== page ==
Social Media works if you make it work for you

Almost every week, I’m asked questions on the merit of social media. People are curious about why one would need to use facebook or twitter. My usual response is that social media works, but it only works if you make it work for you.

Of course it takes time and effort and you will need to moderate your social media accounts. Could you hire someone to do that for you? Sure, but you could also hire someone to look after your kids and raise them.  Is that what you want?

In order to clearly explain what I mean by “making it work for you” I thought I would share what my process is and how I make it work for me.

Fortunately, I started early. I’ve been blogging since 2004, so blogging is part of my social media strategy. This strategy is no more than a word though. I don’t have a blogging schedule and I’m not very discipline. I write blog posts when I have something to say but I always write on topic.

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Social Media works in mysterious ways

I’ve participated in a few “Ask The Experts” panels in the past few months and couldn’t help but notice that Social Media is quite the hot topic right now. People are very keen in learning how to use Twitter, Facebook, Linkedin, etc… Most attendees are curious about how it works, why anyone would invest the time and energy, what’s the ROI and if it’s the right avenue for their business. These are all good questions and there are simply no easy answer. It really depends on who your audience is and where they are.

A funny thing happened to me last Friday which demonstrates how complicated and unpredictable it is to explain the power of Social Media.

I have a Twitter account and follow mostly designers and WordPress developers. This allows me to find out about latest tips, tutorials and website development news. Cameron Moll posted a tweet to a “mesmerizing” YouTube video which caught my attention. I clicked the link and watched a video taken at Kuroshio Sea which is the 2nd largest aquarium in the world.

The video is indeed breathtaking, but I was curious about the music. I watched and listened to the video a couple of times and wanted to find out who was singing. Using my iPhone, I Shazammed it and got the name of the song, band and album. A quick search on YouTube led me to a video of Barcelona singing live in San Diego. I watched a few more videos and decided to visit Barcelona’s page on MySpace. Listened to a few more clips and then I was off to iTunes and bought the album.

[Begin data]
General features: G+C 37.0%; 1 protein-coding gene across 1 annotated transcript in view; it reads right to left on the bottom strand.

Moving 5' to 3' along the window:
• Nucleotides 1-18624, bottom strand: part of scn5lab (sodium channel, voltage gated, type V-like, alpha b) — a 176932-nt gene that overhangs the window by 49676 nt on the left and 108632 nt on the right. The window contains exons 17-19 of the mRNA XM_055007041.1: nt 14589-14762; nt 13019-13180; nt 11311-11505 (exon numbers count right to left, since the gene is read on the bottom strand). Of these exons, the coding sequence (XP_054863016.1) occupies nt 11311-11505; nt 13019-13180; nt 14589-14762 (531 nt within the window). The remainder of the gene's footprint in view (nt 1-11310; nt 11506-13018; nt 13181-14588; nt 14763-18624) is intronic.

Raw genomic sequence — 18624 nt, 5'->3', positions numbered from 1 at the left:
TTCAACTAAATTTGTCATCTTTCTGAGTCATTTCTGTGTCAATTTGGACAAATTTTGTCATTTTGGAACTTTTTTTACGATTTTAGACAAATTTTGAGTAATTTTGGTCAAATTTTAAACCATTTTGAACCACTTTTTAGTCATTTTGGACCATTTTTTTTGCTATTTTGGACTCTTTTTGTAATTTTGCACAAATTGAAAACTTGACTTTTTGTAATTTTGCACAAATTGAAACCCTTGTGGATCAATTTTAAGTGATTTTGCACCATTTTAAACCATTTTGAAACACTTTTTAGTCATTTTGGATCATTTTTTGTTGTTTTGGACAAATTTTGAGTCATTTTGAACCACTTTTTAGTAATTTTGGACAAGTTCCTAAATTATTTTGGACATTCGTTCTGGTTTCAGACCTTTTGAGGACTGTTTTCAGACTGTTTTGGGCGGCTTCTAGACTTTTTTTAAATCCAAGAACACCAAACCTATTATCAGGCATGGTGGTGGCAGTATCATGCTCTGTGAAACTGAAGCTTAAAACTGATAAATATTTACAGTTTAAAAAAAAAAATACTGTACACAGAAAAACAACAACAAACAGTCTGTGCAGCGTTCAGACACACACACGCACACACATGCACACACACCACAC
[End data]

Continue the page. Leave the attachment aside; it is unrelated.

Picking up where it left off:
I’m not sure that a marketer could have predicted this, but I’m convinced that Social Media is worth investing in.

Don’t Risk Losing Control of Your Brand

At a new media session at CES that I attended last week the panelists cautioned companies to ignore new media (especially blogs and social networks) at their peril. If companies insist on being ostriches with their corporate heads in the sand, they risk losing control of their brand.

Last weeks furore over Tim Horton’s employees and their Facebook antics is a case in point. With over 3,400 members, the “Rules of Ordering and More” group lists 80 or so tips that customers should take to heart if they want good service. Apparently the group is administered by Timmy’s employees unbeknownst to their employer. Its actually quite funny – you should take a read.

Had Tim Hortons (the famous Canadian Donut franchise owned by Pepsico) been monitoring the Internet effectively, the company would have been aware of groups like this much sooner and could have put contingencies in place to protect its brand or HR policies to outline appropriate employee conduct on the Internet. Had it been more proactive it could have channeled the publicity it received last week to its benefit rather than detriment.

Companies cannot ignore web 2.0 technologies any longer. They must, at the very least, be listening to what is being said about them even if they are not ready to be contributing to the conversation: in that way they have a chance at least of maintaining some control over their brand.

Facebook is surprisingly useful

Recently a friend of mine sent me an invitation to join her network on Facebook. I ignored it at first, thinking back to my first experience with the social networking site; I had seen how my college-aged step-daughter uses it. She and her friends post tons of photos and notes for each other, mainly centering around recent parties etc. Theirs is a socially active world with time to spare, compared to mine. So Facebook didn’t seem like it was a place for me.

But recently the site has broken past it’s college bounds and people from all walks of life are signing up. I was convinced to try it out after reading reviews by Alexandra Samuel and Rob Cottingham.

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